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Day Care Workers Prescribing Too Many Trips to the Doctor

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WebMD Health News

Feb. 15, 2000 (Atlanta) -- A new study confirms what many working parents know to be true. Day care center staff too often pressure parents to take their child to a physician, get antibiotics, or just stay at home with their child without adequate reason. The Canadian study is published in this month's Archives of Pediatrics and Adolescent Medicine.

"It looks like there is poor knowledge on the part of the day care directors, and they tend to encourage antibiotics for attendees," corresponding author Elaine E.L. Wang, MD, tells WebMD. "There's no question they need better education."

Children experience many illnesses during childhood. Most childhood illnesses, such as the common cold, are caused by viral infections. Children normally recover from common viral infections when the illness has run its course. Antibiotics should not be used to treat viral infections.

Antibiotics do treat bacterial infections, however. Over time, bacteria can become resistant to antibiotics, and overuse of the medications is often a factor in that resistance. The authors note that "strategies are needed to reduce unnecessary antibiotic prescriptions, the major contributor to the escalating problem of antibiotic-resistant bacteria."

In the study, researchers conducted telephone interviews with providers in 36 day care centers in Canada. They questioned the providers on their knowledge and attitudes about antibiotic use for children and how often they referred children to physicians for examination.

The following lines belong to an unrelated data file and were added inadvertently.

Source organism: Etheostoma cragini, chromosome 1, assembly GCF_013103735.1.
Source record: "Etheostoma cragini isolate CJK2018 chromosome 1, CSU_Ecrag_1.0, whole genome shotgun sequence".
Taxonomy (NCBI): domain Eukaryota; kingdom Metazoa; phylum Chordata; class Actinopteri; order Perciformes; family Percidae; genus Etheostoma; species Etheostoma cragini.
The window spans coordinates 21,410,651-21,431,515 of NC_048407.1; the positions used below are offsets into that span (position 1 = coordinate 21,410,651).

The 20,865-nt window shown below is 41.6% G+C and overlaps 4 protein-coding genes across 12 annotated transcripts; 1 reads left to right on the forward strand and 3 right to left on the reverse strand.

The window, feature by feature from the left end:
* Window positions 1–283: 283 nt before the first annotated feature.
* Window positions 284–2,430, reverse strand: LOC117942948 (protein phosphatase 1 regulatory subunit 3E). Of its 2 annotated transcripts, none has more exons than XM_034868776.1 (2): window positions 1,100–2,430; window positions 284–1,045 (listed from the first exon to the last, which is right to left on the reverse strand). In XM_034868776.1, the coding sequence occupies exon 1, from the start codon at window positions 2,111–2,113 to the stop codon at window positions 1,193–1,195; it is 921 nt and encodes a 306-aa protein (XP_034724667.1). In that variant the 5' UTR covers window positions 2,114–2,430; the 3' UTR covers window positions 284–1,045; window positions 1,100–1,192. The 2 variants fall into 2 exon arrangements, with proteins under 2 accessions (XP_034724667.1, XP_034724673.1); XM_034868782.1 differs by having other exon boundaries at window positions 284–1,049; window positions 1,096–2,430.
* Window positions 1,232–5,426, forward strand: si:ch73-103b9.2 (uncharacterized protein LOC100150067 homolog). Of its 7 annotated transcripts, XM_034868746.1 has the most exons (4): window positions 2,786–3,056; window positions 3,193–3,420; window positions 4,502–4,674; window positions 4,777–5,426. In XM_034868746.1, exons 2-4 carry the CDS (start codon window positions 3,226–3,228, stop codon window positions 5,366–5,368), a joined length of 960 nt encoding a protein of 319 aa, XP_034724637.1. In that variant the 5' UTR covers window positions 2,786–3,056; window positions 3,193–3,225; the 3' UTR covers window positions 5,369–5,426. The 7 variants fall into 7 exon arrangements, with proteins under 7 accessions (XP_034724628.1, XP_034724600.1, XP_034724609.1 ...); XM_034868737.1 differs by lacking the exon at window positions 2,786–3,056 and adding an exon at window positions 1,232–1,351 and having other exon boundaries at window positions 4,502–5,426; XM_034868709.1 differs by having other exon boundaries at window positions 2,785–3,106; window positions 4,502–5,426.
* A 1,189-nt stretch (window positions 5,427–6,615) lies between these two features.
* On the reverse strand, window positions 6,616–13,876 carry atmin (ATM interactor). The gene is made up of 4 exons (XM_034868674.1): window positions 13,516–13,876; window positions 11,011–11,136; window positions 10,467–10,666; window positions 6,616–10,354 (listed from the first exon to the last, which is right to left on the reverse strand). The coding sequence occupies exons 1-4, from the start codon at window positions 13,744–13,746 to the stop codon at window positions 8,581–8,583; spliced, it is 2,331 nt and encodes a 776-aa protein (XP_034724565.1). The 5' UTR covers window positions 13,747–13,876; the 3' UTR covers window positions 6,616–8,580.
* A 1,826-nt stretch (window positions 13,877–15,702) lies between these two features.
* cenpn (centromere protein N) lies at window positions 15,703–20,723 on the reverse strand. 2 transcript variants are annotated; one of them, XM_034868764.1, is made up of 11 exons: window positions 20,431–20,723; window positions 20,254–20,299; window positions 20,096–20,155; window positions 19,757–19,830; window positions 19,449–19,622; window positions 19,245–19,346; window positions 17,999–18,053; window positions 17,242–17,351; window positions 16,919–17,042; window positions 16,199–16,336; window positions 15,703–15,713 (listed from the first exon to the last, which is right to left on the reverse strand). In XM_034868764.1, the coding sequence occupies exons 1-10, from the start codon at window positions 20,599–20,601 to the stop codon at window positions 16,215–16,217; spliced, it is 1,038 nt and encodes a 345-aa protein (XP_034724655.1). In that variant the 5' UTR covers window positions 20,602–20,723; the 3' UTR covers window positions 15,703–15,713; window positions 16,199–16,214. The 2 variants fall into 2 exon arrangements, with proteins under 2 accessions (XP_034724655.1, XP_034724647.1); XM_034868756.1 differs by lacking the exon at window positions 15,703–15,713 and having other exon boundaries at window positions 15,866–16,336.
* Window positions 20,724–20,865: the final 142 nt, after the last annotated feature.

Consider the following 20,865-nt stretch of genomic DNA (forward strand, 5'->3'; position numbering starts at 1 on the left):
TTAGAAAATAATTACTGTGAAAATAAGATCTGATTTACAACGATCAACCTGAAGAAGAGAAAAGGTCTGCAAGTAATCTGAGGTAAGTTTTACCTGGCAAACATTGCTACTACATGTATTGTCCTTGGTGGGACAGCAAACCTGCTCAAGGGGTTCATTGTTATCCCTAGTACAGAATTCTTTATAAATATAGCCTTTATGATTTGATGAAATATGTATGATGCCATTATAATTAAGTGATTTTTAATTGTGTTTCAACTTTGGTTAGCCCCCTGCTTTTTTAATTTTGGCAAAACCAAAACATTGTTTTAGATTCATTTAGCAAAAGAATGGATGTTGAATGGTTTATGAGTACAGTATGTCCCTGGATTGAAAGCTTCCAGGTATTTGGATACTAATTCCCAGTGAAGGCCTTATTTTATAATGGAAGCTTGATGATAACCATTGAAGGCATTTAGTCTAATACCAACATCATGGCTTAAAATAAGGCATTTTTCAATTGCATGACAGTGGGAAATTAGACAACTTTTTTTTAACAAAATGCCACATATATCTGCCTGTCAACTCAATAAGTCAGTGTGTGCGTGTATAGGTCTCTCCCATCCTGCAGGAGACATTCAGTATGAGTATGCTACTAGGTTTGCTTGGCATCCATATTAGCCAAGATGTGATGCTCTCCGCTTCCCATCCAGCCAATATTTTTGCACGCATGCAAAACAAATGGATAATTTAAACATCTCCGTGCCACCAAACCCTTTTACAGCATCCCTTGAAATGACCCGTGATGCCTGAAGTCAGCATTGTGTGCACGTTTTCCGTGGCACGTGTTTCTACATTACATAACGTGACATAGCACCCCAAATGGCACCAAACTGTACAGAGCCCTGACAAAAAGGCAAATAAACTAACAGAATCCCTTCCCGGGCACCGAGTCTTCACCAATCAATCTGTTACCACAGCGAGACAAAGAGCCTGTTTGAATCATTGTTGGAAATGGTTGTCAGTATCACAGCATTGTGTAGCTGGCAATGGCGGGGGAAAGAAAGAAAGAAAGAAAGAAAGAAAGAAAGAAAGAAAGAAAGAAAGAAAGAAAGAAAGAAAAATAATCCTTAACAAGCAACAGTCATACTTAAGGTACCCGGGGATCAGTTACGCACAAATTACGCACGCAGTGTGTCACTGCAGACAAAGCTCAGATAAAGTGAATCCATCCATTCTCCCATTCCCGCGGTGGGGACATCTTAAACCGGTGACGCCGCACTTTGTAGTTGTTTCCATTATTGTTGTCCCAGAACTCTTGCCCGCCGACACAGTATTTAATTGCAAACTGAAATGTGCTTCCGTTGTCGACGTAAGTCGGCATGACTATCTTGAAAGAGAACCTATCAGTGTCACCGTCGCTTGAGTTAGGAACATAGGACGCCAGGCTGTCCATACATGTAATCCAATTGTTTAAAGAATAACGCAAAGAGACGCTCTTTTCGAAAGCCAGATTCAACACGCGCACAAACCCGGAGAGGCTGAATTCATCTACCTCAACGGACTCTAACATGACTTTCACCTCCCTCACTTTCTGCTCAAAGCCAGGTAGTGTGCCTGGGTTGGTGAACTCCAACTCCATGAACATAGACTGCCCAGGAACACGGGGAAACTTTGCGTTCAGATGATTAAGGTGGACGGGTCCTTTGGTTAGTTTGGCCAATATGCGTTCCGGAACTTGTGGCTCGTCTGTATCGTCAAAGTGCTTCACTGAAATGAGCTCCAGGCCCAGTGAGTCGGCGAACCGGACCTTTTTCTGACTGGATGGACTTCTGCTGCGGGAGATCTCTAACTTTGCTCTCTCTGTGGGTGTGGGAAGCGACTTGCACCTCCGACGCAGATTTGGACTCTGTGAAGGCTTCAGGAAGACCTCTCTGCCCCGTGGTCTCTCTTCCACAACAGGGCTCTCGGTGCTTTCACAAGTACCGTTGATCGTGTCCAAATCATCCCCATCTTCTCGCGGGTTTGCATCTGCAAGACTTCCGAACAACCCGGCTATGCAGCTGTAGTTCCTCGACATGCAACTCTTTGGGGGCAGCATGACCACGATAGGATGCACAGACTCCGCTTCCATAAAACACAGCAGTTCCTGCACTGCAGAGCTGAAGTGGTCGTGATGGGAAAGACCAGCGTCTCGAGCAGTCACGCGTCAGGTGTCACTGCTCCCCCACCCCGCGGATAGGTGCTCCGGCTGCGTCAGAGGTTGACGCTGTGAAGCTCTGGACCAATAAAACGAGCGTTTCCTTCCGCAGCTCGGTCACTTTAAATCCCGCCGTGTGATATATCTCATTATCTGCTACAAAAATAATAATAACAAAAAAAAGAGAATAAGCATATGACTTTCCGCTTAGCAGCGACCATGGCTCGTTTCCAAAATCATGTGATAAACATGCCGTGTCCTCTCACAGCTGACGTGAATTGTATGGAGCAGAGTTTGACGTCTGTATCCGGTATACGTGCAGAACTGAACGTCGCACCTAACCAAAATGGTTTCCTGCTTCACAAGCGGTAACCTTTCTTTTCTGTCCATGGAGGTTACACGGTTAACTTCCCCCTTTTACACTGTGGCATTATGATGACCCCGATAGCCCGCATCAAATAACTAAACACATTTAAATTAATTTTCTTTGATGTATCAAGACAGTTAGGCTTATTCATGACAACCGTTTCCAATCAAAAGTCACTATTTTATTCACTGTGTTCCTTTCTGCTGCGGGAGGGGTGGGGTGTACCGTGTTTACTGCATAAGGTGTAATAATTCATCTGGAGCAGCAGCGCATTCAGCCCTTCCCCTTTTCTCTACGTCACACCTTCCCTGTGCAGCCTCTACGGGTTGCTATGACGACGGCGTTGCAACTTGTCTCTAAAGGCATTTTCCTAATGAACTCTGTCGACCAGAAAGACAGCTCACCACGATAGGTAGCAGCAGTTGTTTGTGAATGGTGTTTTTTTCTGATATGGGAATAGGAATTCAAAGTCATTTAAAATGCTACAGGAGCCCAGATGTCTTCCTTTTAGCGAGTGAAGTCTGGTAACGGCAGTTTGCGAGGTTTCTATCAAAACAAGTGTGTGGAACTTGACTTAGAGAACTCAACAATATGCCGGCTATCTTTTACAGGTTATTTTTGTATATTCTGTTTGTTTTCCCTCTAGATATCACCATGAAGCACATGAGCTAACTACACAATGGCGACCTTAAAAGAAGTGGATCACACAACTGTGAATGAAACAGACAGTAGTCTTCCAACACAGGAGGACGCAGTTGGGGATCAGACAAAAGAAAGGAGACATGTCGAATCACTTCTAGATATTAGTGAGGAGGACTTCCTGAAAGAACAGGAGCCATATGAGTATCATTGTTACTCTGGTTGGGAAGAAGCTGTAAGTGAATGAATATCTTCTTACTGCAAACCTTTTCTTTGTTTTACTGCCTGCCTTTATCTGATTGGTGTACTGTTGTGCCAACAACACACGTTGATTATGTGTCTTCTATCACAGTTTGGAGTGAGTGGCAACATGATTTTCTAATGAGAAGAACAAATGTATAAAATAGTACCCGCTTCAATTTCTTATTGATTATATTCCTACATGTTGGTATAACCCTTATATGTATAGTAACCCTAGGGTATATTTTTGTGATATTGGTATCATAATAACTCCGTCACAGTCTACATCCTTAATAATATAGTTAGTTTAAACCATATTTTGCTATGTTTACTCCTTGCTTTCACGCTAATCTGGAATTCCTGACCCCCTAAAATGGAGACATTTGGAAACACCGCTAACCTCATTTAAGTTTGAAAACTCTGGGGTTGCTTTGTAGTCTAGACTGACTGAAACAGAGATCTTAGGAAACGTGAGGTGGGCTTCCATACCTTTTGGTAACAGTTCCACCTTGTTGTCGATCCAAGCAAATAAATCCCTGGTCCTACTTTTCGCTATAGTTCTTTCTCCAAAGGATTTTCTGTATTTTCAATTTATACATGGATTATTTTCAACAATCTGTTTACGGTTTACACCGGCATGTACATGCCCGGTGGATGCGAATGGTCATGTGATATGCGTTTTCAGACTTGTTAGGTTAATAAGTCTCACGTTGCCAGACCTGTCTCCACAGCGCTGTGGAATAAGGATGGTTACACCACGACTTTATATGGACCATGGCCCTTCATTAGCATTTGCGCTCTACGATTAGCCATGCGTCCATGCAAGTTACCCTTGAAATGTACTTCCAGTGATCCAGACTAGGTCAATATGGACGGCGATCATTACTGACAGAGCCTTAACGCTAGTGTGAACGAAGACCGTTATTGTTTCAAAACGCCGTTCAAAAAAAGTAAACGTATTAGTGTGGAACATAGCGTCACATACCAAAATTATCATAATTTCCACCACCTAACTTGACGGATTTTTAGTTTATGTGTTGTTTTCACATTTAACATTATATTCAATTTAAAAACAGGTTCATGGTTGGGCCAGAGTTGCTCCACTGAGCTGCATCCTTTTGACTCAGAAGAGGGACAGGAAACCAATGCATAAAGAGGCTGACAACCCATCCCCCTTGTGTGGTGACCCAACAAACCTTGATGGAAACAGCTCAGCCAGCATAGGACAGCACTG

From the interviews, the researchers found that more than 90% of the day care staff reported sending diapered children home if they had an infection and were not able to participate in center activities.

More than 75% of the staff members reported advising a physician visit when nasal discharge was colored, and more than 50% recommended a visit to a physician for children with coughs.

A majority also reported sending children home "to prevent the spread of infection" (67%) or if there was insufficient staff to care for the children (61%). On the other hand, most staff members (69%) kept children at the center who, they felt, needed to be home if the child had an antibiotic prescription and their parents could not stay home from work.

In children who were suspected of having an upper respiratory infections, nearly 40% of the officials at the centers said they believed antibiotics would be helpful in preventing bacterial infection, 26% thought antibiotics were useful to prevent infection spread, and 21% believed antibiotics could speed up the child's recovery.

"Few knew that antibiotics aren't effective in speeding recovery or preventing the spread of viruses associated with upper respiratory tract infections," says Wang. Wang is vice president of clinical and medical affairs for Aventis Pasteur, Canada -- a pharmaceutical firm -- and is also an associate professor in the departments of pediatrics and public health sciences at the University of Toronto.

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